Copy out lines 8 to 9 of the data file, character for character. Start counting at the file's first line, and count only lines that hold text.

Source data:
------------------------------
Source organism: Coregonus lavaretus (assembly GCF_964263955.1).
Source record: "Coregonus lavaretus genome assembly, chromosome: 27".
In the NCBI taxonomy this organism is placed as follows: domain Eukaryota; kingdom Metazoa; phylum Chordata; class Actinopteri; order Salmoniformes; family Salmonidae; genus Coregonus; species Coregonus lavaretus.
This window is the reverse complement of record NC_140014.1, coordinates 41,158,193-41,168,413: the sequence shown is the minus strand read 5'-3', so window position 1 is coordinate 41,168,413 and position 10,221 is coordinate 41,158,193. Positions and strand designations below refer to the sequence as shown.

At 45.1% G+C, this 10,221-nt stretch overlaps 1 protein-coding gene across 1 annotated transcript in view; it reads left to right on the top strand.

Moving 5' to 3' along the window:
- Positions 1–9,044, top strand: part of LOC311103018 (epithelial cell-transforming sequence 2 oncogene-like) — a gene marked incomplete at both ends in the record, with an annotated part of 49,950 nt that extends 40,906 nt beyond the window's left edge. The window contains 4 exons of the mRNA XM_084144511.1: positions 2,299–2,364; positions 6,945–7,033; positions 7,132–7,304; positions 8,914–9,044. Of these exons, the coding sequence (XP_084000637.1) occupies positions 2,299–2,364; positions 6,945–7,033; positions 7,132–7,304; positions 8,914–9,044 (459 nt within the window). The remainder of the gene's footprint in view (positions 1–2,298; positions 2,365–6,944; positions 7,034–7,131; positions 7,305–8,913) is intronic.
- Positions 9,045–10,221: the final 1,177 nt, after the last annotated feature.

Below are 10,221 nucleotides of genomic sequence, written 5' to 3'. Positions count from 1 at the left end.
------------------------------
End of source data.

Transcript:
- Positions 9,045–10,221: the final 1,177 nt, after the last annotated feature.

Below are 10,221 nucleotides of genomic sequence, written 5' to 3'. Positions count from 1 at the left end.